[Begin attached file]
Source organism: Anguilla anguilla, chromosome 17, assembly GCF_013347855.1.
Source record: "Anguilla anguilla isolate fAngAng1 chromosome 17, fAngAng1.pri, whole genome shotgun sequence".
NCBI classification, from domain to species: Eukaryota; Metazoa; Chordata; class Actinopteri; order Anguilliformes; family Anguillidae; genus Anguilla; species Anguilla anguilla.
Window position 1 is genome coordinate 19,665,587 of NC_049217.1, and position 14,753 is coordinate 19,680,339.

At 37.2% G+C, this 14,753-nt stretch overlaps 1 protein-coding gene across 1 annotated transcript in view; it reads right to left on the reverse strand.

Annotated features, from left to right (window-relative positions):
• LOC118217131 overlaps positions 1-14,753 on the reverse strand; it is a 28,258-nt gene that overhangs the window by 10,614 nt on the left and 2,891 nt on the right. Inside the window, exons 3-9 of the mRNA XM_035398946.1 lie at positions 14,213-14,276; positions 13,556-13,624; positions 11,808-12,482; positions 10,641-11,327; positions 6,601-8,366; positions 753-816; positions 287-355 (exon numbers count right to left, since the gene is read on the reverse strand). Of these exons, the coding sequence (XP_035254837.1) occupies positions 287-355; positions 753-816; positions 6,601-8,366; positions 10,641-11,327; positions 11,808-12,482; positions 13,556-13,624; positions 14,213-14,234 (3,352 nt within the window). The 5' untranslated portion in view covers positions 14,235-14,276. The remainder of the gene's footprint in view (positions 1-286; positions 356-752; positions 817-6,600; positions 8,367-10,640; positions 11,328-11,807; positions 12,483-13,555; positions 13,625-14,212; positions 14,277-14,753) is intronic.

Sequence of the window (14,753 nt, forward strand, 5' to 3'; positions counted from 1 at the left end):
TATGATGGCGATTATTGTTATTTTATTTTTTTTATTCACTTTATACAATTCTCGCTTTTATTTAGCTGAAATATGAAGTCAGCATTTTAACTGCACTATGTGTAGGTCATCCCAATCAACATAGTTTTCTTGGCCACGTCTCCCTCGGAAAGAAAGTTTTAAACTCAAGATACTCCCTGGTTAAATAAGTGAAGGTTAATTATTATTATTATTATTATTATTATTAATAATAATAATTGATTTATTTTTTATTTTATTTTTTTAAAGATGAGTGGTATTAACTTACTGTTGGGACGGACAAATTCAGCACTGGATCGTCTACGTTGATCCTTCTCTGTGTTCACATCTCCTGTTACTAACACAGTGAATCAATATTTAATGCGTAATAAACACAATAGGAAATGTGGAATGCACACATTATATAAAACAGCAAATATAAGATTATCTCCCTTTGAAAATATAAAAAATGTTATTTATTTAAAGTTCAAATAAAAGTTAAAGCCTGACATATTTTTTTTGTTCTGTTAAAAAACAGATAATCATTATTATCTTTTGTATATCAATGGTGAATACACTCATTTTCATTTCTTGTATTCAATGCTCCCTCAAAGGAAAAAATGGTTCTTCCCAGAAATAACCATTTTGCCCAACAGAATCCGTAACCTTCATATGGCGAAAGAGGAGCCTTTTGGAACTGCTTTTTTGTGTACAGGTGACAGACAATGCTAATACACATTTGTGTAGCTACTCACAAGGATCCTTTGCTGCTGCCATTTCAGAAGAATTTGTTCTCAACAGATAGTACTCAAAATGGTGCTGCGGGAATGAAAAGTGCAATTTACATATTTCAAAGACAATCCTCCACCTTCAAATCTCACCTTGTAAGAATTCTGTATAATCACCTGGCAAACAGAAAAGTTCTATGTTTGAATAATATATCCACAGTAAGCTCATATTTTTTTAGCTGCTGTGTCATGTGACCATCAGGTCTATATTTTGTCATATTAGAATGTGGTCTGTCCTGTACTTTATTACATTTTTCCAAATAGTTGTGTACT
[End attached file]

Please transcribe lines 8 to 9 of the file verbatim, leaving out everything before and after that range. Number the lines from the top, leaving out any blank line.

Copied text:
Sequence of the window (14,753 nt, forward strand, 5' to 3'; positions counted from 1 at the left end):
TATGATGGCGATTATTGTTATTTTATTTTTTTTATTCACTTTATACAATTCTCGCTTTTATTTAGCTGAAATATGAAGTCAGCATTTTAACTGCACTATGTGTAGGTCATCCCAATCAACATAGTTTTCTTGGCCACGTCTCCCTCGGAAAGAAAGTTTTAAACTCAAGATACTCCCTGGTTAAATAAGTGAAGGTTAATTATTATTATTATTATTATTATTATTAATAATAATAATTGATTTATTTTTTATTTTATTTTTTTAAAGATGAGTGGTATTAACTTACTGTTGGGACGGACAAATTCAGCACTGGATCGTCTACGTTGATCCTTCTCTGTGTTCACATCTCCTGTTACTAACACAGTGAATCAATATTTAATGCGTAATAAACACAATAGGAAATGTGGAATGCACACATTATATAAAACAGCAAATATAAGATTATCTCCCTTTGAAAATATAAAAAATGTTATTTATTTAAAGTTCAAATAAAAGTTAAAGCCTGACATATTTTTTTTGTTCTGTTAAAAAACAGATAATCATTATTATCTTTTGTATATCAATGGTGAATACACTCATTTTCATTTCTTGTATTCAATGCTCCCTCAAAGGAAAAAATGGTTCTTCCCAGAAATAACCATTTTGCCCAACAGAATCCGTAACCTTCATATGGCGAAAGAGGAGCCTTTTGGAACTGCTTTTTTGTGTACAGGTGACAGACAATGCTAATACACATTTGTGTAGCTACTCACAAGGATCCTTTGCTGCTGCCATTTCAGAAGAATTTGTTCTCAACAGATAGTACTCAAAATGGTGCTGCGGGAATGAAAAGTGCAATTTACATATTTCAAAGACAATCCTCCACCTTCAAATCTCACCTTGTAAGAATTCTGTATAATCACCTGGCAAACAGAAAAGTTCTATGTTTGAATAATATATCCACAGTAAGCTCATATTTTTTTAGCTGCTGTGTCATGTGACCATCAGGTCTATATTTTGTCATATTAGAATGTGGTCTGTCCTGTACTTTATTACATTTTTCCAAATAGTTGTGTACT